The first time I had to buy a mattress, I remember being shocked at how much it cost. "Ah, but just remember," the sales representative told me, "you're going to spend a third of your life on it. Isn't it worth investing in something you'll use for a third of your life?"
When you think of it that way, maybe it's not quite so crazy to spend $1,000 on a desk chair. You sit in that thing eight hours a day, too.
Actually, the term "desk chair" may be obsolete. That, anyway, is the conclusion that Steelcase has reached after conducting what it says was a study of 2,000 people in 11 countries -- and how they sit. (The people, not the countries.)
Steelcase says people don't just sit upright in their chairs anymore. In this age of phones, tablets and laptops, people slouch and lean back and curl up in all kinds of new ways.
Nine new ways, in fact, to which the company has given names like the Cocoon (reclining, feet on the seat, legs drawn in), the Take It In (slumped way back, arms relaxed while you watch a video) and the Strunch (a stretched hunch from chair edge to table, laptop pushed far away from you, chin propped up with nondominant hand).
According to Steelcase, if you don't have the right chair, each of these new postures can lead to fatigue, pain and injury. For example, hunching forward to see your laptop "leads to disc compression, excess pressure on the neck and strain on the back and shoulders." If your chair's arms don't support yours when you're using the mouse for a long time, you can get "unnatural twisting of the wrists, hands, elbows and shoulders."
And it's important to move around, to shift, to avoid hours in the same position. Otherwise, you might "decrease blood flow in the legs."
The fruit of all of this research, study and philosophizing is the new Steelcase Gesture chair, available later this fall for $980 and up (depending on whether you opt for leather, vinyl, cloth and so on). It's supposed to be the ultimate work chair -- "a new sitting experience," the company asserts.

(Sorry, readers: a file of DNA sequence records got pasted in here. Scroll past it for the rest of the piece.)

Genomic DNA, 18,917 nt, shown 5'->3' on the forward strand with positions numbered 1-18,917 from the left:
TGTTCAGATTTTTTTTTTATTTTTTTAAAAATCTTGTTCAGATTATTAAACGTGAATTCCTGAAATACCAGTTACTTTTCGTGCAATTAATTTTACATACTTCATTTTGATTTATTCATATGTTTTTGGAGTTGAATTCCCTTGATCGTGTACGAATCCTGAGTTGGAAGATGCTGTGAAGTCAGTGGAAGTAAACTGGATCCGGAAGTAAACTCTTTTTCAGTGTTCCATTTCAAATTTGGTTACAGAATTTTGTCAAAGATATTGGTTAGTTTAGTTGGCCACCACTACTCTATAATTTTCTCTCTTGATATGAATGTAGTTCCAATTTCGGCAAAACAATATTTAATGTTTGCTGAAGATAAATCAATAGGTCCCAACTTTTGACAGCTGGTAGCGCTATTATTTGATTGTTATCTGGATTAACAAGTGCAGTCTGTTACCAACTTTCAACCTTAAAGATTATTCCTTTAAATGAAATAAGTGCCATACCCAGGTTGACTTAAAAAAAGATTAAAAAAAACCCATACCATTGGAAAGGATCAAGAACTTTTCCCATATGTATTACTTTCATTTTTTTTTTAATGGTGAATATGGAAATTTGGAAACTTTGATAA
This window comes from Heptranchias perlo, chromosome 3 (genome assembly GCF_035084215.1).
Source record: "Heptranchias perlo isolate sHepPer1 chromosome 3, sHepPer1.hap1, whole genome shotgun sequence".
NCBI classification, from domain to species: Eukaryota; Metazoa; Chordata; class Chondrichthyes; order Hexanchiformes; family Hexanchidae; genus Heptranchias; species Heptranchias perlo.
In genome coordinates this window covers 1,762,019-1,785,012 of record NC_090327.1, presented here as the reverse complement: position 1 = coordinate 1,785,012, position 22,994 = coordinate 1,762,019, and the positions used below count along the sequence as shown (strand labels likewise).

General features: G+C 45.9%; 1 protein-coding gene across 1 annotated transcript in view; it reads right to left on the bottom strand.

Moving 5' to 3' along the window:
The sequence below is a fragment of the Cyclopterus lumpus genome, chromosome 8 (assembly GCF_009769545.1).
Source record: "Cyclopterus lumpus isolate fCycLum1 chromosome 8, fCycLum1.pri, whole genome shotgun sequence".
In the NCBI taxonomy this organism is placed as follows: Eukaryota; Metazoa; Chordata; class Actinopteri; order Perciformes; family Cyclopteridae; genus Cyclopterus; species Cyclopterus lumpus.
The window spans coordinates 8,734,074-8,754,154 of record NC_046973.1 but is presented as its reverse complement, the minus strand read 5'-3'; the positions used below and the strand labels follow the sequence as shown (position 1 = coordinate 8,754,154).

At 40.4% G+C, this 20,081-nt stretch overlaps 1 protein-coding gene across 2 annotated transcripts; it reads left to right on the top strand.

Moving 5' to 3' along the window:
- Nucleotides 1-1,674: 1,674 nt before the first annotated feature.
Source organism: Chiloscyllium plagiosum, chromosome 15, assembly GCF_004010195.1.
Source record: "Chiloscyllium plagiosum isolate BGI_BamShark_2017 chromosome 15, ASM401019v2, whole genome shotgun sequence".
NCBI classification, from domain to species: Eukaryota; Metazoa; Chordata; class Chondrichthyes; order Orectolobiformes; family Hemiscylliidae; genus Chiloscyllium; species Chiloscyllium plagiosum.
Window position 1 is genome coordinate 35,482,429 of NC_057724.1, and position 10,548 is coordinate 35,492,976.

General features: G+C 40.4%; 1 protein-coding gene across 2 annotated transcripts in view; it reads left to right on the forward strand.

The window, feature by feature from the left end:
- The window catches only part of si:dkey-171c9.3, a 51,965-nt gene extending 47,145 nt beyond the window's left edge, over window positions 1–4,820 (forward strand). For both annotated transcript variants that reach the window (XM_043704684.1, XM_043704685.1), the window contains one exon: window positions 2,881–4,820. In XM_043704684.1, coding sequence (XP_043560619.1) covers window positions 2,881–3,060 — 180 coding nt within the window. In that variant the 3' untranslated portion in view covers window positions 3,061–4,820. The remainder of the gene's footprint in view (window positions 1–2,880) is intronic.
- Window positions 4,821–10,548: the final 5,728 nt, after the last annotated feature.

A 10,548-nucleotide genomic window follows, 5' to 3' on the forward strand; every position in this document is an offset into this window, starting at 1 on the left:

It certainly is comfortable. Both the seat and the back are deeply padded and expansive; you could even, if you wanted, sit with your legs tucked under you, or partly so. The arms are connected to the chair behind you, so they don't block your thigh should you decide to swing it over the side.
And it certainly is adjustable. Like most office chairs, you can make this one taller or shorter when you press a lever on the chair's stem. The chair spins easily and rolls extremely easily on its five ball-bearing feet, which, as my 8-year-old can attest, is loads of fun.
The back can recline very far -- farther than any other Steelcase chair -- without risk of toppling backward, which is never a good way to score points in the office. You can adjust the tension on the spring, too, so that it goes back and forward more or less easily. You can lock the back into one of five angles with the flip of a lever. All the controls are on the right side, below seat level.
By turning a knob, you can move the seat forward or backward relative to the back, to accommodate the longer or shorter of limb.
The armrests are miracles of mobility. By squeezing a lever under each one, you can move them fluidly and independently up or down, inward or outward. And in any of these positions, you can rotate the armrests.
The designers also put a lot of thought into where to end the chair's various pieces. For example, the arms are short enough that they don't get in the way when you want to pull up close to the table or desk. And the back doesn't extend past your torso. It doesn't block or restrict you when you turn to around to yell, "Hey, Frank! Do we have any C-120s in stock?"